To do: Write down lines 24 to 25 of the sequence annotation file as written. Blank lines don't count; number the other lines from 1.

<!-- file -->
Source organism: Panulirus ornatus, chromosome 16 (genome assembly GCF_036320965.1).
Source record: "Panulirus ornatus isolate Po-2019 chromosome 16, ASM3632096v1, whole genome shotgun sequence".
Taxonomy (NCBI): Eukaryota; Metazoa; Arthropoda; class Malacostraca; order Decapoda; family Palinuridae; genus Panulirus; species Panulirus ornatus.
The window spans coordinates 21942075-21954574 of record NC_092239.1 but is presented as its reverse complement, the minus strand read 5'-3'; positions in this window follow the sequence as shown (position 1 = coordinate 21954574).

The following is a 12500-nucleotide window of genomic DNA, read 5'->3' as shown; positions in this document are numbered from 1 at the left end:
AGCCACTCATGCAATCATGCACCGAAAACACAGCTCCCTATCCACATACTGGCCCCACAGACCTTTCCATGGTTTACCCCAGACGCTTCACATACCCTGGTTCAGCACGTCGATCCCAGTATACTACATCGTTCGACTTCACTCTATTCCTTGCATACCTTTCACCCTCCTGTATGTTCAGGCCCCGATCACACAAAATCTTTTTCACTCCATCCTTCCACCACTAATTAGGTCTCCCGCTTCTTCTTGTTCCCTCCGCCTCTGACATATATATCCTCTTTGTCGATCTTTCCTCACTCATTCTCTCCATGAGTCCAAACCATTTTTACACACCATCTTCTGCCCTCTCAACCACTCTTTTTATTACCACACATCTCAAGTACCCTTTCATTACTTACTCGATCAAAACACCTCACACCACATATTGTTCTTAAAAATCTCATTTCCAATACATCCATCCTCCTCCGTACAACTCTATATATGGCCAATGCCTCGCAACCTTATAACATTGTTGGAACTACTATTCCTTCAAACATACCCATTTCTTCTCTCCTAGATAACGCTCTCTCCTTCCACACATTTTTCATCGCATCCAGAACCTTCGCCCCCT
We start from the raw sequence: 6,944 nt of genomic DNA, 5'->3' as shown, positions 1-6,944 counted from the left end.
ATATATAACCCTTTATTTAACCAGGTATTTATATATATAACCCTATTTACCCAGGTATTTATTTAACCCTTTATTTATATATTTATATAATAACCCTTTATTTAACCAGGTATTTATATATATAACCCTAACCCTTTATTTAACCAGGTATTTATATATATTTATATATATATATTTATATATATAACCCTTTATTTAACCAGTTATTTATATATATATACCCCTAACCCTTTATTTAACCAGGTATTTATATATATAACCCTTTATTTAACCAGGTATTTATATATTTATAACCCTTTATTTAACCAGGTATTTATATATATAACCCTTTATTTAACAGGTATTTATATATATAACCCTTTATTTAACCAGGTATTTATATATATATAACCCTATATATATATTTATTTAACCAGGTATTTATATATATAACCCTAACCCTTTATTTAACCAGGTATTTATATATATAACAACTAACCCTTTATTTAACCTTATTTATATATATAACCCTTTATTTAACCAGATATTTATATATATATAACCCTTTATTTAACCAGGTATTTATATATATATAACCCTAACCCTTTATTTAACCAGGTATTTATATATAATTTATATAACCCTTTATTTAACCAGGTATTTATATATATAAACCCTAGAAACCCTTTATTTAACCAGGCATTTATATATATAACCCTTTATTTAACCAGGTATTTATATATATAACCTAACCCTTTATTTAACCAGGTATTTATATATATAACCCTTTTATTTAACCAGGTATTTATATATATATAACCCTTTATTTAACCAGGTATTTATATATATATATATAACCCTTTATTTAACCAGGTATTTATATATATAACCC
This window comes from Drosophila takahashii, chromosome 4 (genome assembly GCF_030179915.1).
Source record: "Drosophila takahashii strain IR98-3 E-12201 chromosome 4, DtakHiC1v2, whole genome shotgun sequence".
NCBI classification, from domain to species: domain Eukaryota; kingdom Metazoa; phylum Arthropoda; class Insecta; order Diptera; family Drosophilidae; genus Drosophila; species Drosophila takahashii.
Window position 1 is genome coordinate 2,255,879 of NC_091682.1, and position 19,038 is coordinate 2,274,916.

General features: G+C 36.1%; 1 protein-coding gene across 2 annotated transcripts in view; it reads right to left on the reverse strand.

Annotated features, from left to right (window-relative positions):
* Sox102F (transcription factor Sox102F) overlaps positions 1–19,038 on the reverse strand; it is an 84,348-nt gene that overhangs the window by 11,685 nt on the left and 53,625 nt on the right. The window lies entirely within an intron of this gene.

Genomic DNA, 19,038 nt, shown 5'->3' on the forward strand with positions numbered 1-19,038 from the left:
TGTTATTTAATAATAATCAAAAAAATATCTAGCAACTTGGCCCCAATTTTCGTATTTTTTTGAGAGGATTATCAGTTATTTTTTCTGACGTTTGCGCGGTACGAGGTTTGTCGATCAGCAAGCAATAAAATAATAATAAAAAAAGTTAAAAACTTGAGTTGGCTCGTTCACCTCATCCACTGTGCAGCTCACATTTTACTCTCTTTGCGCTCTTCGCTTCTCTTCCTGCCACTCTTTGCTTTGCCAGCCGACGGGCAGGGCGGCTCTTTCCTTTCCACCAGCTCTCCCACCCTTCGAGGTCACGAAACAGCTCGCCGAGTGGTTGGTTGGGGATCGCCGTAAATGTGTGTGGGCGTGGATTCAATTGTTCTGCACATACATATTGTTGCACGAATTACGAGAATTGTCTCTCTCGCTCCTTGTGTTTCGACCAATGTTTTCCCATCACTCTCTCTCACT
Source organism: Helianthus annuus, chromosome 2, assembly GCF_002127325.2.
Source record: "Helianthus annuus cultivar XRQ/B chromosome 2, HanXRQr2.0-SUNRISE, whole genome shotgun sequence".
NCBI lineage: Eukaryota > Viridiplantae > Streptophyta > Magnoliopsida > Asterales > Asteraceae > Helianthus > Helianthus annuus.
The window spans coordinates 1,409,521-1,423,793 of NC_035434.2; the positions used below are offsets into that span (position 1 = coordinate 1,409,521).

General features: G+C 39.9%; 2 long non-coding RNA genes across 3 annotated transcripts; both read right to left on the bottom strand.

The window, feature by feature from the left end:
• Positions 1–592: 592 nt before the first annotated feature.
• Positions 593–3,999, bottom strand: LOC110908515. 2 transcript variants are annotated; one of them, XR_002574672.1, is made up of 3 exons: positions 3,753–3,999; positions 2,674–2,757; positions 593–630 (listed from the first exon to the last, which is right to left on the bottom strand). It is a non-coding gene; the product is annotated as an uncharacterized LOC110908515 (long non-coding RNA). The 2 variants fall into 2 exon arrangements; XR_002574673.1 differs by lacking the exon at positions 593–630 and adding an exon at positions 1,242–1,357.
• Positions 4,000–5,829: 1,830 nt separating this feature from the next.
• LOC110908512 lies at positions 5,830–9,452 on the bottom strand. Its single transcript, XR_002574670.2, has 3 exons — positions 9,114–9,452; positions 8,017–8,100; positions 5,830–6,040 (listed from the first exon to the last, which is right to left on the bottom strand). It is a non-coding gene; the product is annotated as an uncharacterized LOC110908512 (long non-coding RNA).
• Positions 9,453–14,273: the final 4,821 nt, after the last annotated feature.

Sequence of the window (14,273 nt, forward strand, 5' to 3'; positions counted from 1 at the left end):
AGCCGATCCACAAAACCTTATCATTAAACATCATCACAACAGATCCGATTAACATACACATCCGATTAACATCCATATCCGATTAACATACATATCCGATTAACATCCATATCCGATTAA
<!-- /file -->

• Positions 1–592: 592 nt before the first annotated feature.
• Positions 593–3,999, bottom strand: LOC110908515. 2 transcript variants are annotated; one of them, XR_002574672.1, is made up of 3 exons: positions 3,753–3,999; positions 2,674–2,757; positions 593–630 (listed from the first exon to the last, which is right to left on the bottom strand). It is a non-coding gene; the product is annotated as an uncharacterized LOC110908515 (long non-coding RNA). The 2 variants fall into 2 exon arrangements; XR_002574673.1 differs by lacking the exon at positions 593–630 and adding an exon at positions 1,242–1,357.